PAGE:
Wednesday, March 22, 2006

I remember drinking coffee at the Zen Cafe....

It was a little coffee shop just off the main drag on Robson Street in Vancouver. The year, somewhere around 1986 or 87. (My memory is VERY unreliable from this time!) All I know is, I'd stay out dancing and partying til late, late, late. The 12 noon blast from the BC Hydro building would wake me up. I'd make myself presentable, and head straight for the Zen to meet the tribe. We'd sit there drinking coffee for hours, creating all sorts of rituals around the drinking of the cup.

I'd pour in two creamers and NEVER use a spoon. We all decided that it was much prettier to watch the cream mingle with the coffee naturally, without help of stirring. If you really ponder the swirling cream, you can't help but start thinking of the universe and it's constant turning...I'd almost get dizzy at the thought of it.

We'd have contests to see who could flip an un-opened creamer the most times without making a mistake. If you flipped it with just the right amount of force, it would make a complete rotation and land upright, ready to be flipped again. My personal record was in the high fifties, this after hours of practice.

There we'd sit, tattooed, dread-locked, leather-clad youngsters--pondering our cream swirling in our coffee. We'd discuss the art work on the walls, we'd make plans for outings, we'd debate the meaning of life...all very bohemian, really. The owner of the cafe never seemed to mind us sitting there, spending only a dollar or two, taking up five or six tables. He must not have been very busy. I don't recall ever thanking him for that. We were all so self-absorbed, it probably never entered our minds.

To this day, I refuse to use a spoon to stir my coffee.

16 comments:

just a Jesus addict said...

Maybe it was you guys that made him look busy! I could think of a lot worse things in youth to do than sitting around drinking coffe pondering life. I wish I was that phylisophical at that age, I was more of a barbarian at that time in my life.

Spoke said...

Word History:
It is hard to believe that a word as Asian as Zen is ultimately an Indo-European word. Zen, which has been in English since 1727, is the Japanese pronunciation of Chinese chán, “quietude.” Chán comes from Pali jhna, from Sanskrit dhynam, “meditation,” from the Sanskrit root dhy-, dh-, “to see, observe.” The Indo-European root behind the Sanskrit is *dhei-, *dhy-, “to see, look at.” This root also shows up in Greek, where *dhy- developed into s-, as in Common Greek *sma, “sign, distinguishing mark.” This became sma in Attic Greek, the source of English semantic.

You and yer hoodlum friends were on the mark in the "Zen Cafe"

Take 2 said...

Cool story!!! So I shall never offer you a spoon again while drinking coffee at our house!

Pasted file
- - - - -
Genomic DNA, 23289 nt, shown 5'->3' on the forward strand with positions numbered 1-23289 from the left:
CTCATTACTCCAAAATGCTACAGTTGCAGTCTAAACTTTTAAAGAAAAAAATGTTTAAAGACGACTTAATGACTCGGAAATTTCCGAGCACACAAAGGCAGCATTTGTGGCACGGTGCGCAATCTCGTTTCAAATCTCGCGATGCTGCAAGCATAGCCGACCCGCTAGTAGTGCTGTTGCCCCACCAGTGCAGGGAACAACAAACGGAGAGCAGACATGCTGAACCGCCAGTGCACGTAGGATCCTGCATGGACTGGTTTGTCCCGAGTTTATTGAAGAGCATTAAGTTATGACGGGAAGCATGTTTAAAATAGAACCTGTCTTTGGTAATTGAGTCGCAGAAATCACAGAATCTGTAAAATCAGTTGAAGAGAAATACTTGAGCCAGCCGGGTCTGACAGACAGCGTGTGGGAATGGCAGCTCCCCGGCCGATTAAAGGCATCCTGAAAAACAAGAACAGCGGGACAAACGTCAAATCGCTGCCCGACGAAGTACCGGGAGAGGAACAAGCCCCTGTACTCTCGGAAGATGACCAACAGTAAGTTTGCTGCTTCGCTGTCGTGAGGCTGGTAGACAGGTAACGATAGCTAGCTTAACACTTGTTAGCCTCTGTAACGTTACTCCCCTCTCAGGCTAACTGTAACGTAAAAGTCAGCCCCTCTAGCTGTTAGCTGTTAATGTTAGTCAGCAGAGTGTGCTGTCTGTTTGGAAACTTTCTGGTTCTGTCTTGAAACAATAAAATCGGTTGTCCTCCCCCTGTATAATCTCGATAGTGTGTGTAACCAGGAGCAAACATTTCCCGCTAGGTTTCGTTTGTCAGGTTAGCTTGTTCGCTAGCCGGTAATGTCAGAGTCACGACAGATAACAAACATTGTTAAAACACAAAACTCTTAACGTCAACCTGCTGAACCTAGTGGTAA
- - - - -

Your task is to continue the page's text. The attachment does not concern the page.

It is cool reading different stories from your life. These are things I don't know if we would ever talk about otherwise.

Talk to you soon.

Kim said...

Huh...I love it when people feel that they can sit in my cafe for hours at a time just hanging out. One place I worked, I remember the owners getting mad if someone stayed longer than an hour, feeling they were wasting tables on people who weren't paying, but to me that's most of the reason for a cafe.
It's also why YWAM has a habit of opening cafe's as a way to outreach, people can come into it and talk with one another, and you can talk to them for any amount of time. (In places like India, it's chai-houses). I've been offered by a friend to help her start a cafe up on the Haight in SF. I'm SO tempted!

Pondering Pig said...

Two words vibrate for me from this evocative post, Paula (can I say PJ?) "the tribe". It makes remember that same period, being 19, 20, 21, walking thru the door of the scene and there everybody is, all the coolest people in the world to me, and they are all lookin up and going "hey Man". My People. The Tribe. And frittering away long warm afternoons tossing creamers and cursing fate. Thanks for the memory - it's one of the best parts of being young -- if you're lucky enough to have a tribe.
That was several wars ago.
"With hungry hearts thru the heat an' cold
We never much thought we could get very old
We thought we could sit forever in fun
An' our chances really was a million to one."
Bob Dylan's Dream
Also, sidenote to Kim: you got YWAMers up there? YWAM rules.

mull-berry said...

Did the creamer always swirl the same way?

P.S. Did you ever hear from Wanda Jackson?

Paula said...

The cream never swirls the same way twice.

...and No. I didn't hear from Mrs. J!! That's OK. She still rocks!

Kim said...

We have YWAMers everywhere. I can't go anywhere without meeting them now....I think they're stalking me....I think I joined a cult and they haven't yet let me go....but I like them too much to care.

Pondering Pig said...

One thing I miss about living on the east coast of the USA: it's pretty much YWAM free. I miss those guys, their passion and love and goofiness. They taught me so much - hooray for YWAM!

Kain said...

Wimp is not a word that would in any way describe you Paula! I mean, look who you live with and I don't mean Meadow!

Karin said...

Can't even spell my own name!!!
No wonder I don't blog!

papa herman said...

Seems like a very pleasant memory to me.

Vic Nelson said...

Lobsters and lollipops! The high fifties?? That's incredible Paula. I thought I was good...thanks for puttin me in my place.

Karin said...

And I now realize I can't even comment on the right post! It was intended for the "...getting choked..."
I give up!

Paula said...

Hee hee!! Karin, you are awesome!! But please, don't give up.

Vic...I don't think I could flip a creamer 50+ times in a row now. I fill my day with other distractions, and I'm terribly out of practice.

canadiangirl said...

not even the lil sticks that the give us at church for coffee?! lol. and that must be a world record or something for creamer flips (creamer flips?)!!